The swallows are making the most of these shorter days, too, feasting heartily on the Valley insects. (I’ve heard a single swallow consumes upwards of two hundred bugs a day.) They know they need to “bulk up” for their long flight south. This year’s fledglings, sensing their parents’ urgency,  join them in the hunt. Soon they’ll congregate on the power lines, adults and young alike, gathering forces for their departure; one day, like summer, they’ll be gone.

My bees, whose short lives are governed by the god Helios, the sun of summer and the long hours of sunlight, in a subtle way announce a change of season, as well. The fruit has set on the blackberries, leaving the bees to forage at random: on garden flowers, field dandelions and flowering weeds, broccoli florets—desperate for anything in bloom from which to glean a drop of nectar, a grain of pollen. I look at their hives and know what’s going on within. What with the shorter hours of daylight,  brood production has slacked, the colony’s trimming their population to winter’s leanness, a balance between numbers and stores. And those freeloaders, the drones, don’t know it but their days are few and numbered. But this dearth of nectar is a boon for the garden and the winter’s pantry. There’s scarcely a cucumber, squash, or pumpkin blossom that isn’t being, hasn’t been, visited by a bee, a sure guarantee for winter pickles, squash soup, golden pumpkin pie.

Day laborer

A final sign of summer’s departure is the appearance on the place of the Woodland Skipper butterfly (Ochlodes sylvanoides). These fiery little dervishes whirligig  everywhere, nectaring among the zinnias, sampling the lobelia, sunning themselves wherever, flitting at will fearlessly about. A reaffirmation second only to the “Back to School” sales was this sprightly little butterfly’s  “in your face” flaunting that you’d soon be marching back to the classroom to battle with yet another year’s crop of sophomores: that you’d have to head for the closet, snag an idled tie, and practice how to retie it. I’m a great fancier of butterflies, have a growing collection of Washington State’s finest, but the sight of that little orange vagabond always filled me with dread. Now that those days are behind me, all I have to fear from these busy little insects is the winter that’s just around the corner.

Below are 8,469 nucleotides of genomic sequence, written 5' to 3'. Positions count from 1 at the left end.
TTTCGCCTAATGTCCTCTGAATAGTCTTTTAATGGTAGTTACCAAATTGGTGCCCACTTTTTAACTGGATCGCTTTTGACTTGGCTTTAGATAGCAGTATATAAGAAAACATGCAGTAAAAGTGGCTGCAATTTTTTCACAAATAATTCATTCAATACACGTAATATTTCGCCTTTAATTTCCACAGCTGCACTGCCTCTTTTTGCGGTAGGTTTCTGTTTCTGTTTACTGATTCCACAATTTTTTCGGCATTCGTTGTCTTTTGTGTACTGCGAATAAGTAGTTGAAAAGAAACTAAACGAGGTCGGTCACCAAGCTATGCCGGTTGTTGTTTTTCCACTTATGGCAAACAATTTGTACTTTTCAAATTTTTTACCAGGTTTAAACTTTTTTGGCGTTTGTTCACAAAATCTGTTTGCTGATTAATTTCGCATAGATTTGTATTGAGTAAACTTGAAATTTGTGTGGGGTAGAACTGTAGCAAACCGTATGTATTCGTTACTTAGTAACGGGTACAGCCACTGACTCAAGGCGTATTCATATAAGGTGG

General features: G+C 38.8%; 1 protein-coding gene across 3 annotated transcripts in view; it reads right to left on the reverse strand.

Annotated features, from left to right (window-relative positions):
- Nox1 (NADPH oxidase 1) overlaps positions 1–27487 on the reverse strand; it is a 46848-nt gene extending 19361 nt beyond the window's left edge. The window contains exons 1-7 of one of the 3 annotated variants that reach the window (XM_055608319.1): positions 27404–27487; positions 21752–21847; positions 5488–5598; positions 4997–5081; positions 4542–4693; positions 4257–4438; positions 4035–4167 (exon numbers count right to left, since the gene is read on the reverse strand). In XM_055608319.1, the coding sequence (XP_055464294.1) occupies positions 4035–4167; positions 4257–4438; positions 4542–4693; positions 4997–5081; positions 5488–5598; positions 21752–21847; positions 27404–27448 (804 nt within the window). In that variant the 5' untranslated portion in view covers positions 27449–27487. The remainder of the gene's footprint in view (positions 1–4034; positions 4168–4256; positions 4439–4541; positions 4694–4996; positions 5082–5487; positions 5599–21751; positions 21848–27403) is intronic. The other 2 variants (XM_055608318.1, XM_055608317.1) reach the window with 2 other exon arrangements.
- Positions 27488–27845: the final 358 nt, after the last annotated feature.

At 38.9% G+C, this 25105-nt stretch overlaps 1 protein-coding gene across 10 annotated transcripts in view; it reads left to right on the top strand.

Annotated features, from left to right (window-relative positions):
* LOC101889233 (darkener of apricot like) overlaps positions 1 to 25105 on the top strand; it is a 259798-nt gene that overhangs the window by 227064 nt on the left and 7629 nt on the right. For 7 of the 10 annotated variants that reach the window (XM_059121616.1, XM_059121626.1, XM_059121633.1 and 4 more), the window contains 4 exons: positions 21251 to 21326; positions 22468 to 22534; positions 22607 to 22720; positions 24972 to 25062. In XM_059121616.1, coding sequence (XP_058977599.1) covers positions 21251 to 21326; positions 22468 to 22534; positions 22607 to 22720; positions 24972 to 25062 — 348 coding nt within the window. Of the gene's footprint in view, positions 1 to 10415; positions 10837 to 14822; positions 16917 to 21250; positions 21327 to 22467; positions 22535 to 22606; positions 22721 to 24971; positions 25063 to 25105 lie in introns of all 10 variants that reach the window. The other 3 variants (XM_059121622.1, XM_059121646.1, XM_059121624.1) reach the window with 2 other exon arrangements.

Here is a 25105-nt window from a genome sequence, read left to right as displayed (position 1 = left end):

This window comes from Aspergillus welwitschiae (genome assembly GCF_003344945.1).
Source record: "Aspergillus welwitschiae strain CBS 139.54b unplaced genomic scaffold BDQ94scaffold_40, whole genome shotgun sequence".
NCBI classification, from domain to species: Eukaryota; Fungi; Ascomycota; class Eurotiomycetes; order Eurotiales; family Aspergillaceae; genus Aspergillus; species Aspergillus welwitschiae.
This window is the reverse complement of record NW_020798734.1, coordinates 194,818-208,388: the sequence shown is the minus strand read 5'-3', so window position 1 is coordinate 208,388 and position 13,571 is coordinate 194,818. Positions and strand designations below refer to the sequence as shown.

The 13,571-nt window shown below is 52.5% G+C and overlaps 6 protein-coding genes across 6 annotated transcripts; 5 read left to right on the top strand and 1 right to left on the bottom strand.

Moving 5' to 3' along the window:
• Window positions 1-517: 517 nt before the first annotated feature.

Skippers of Fall

 Bee skipper

Just a brief return to the subject of jays before I sign off. If you want to learn more about avian audacity, a jay’s facility for language, its penchant for gossip—and love of nuts--I suggest you read Mark Twain’s delightful short story “What Stumped the Bluejays.” I’ve included the link for you if you want to take the time. If not, I’ll leave you with a quote from the story, an observation of Twain’s that in my opinion is of universal and timeless import: “A jay hasn’t any more principle than a Congressman.” Makes me wonder just what sort of outrage a jay once perpetrated against the irascible Mr. Twain. Might have been nothing more than yammering about fall.